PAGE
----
This year I have helped clients buy smart starter condos, sophisticated Bay view homes and large family estates in styles that have included everything from cottage bungalow to Spanish Mediterranean, from Storybook Tudor to Modern Contemporary. Each has been as unique as the buyers themselves. Given that we live in communities where very few homes are identical (and if they were at one point, time and renovations have left their indelible mark) every property I sell is different from the last, which makes my job endlessly fascinating and rewarding.
No matter the price point, the specific "wish list," or the internal or external motivations of each buyer, it is an honor to shepherd my clients into their next home (or their first!) the next transition, the next opportunity, or the next phase of their lives. Now how great is that? (pretty darn great!)
Desperately scanning my garden for anything blooming to take to my newest listing in Montclair (6537 Heartwood) I finally spied some colorful (but thorny) roses hiding on what I jokingly refer to as "my lower forty." Grabbing my gloves and clippers, I waded through the beds (in heels no less) battled the angry thorns and managed to quickly cut enough branches to fill an attractive ceramic pitcher for the impending Sunday Open. Tick, tick, Tick - just in the nick of time! (And speaking of "nicks" I've got a few scratches to show for my efforts - never mind; there's a price for beauty!)
For gardens (and the gardeners who tend to them) we're in the "in-between" - that time between spring and summer where very few plants are actually in bloom. Don't get me wrong, there is a lot of healthy new foilage, but fewer flowers than any self-respecting gardener would prefer. The spring cherry and magnolia blossoms are long gone, as are the rhododendrons, azales and camellias, and the summer flowers have yet to come into full swing. That's ok. I spotted plenty of newly formed buds on my hydrangeas that should begin to pop within the next few weeks. Color is on its way!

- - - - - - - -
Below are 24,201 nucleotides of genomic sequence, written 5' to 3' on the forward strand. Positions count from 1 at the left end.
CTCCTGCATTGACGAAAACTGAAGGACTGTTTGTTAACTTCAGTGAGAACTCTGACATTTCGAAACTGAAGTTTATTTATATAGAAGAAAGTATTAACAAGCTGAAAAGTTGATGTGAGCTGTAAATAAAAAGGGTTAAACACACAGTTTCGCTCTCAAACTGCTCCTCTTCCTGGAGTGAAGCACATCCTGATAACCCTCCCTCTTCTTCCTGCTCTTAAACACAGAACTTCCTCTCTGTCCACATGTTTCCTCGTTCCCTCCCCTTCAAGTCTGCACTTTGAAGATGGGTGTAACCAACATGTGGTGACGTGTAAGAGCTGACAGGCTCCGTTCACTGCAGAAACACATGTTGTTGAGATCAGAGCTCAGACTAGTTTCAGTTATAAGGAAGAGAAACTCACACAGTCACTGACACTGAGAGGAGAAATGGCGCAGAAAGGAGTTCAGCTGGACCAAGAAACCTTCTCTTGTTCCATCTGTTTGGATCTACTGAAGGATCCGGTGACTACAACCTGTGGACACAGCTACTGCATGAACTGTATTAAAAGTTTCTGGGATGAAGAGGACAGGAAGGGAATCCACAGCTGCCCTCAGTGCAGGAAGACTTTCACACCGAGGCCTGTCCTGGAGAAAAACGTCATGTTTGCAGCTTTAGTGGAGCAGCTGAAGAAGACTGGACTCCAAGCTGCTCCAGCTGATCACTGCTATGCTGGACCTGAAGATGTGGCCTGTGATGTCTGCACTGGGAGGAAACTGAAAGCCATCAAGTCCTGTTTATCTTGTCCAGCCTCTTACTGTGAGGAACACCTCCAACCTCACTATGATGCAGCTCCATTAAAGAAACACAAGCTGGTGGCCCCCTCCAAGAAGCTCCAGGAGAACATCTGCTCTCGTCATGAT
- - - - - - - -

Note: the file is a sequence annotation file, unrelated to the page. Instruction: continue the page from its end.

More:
I think the real estate market can be a little like my lackluster garden from time to time. We have prolific weeks, followed by calmer, quieter periods. There's a natural rhythmic ebb and flow that occurs, right along with the seasons. Busy families distracted by graduations and the end of school year parties are less inclined to bring their homes to market until after the school year ends and many buyers simply aren't making the time to tour for many of the same reasons. (Throw in the first real hot days we've seen this year and you may have a few buyers MIA at the beach!) That's ok, give it a week or two and we will see a newly committed parade of motivated buyers and sellers all hoping to move over the course of summer!
In the meantime, use your agent's eyes and ears (and connections) to keep you well-informed and Internet websites (www.grubbco.com) to view things remotely - just in case the perfect home "blooms" while you are busy with life! With real time information, you'll be in a better position to judge good value when you move back into the game in full force. (Avoid the mistake of pulling out 2006's appraisal report as an indicator for where to list your home.)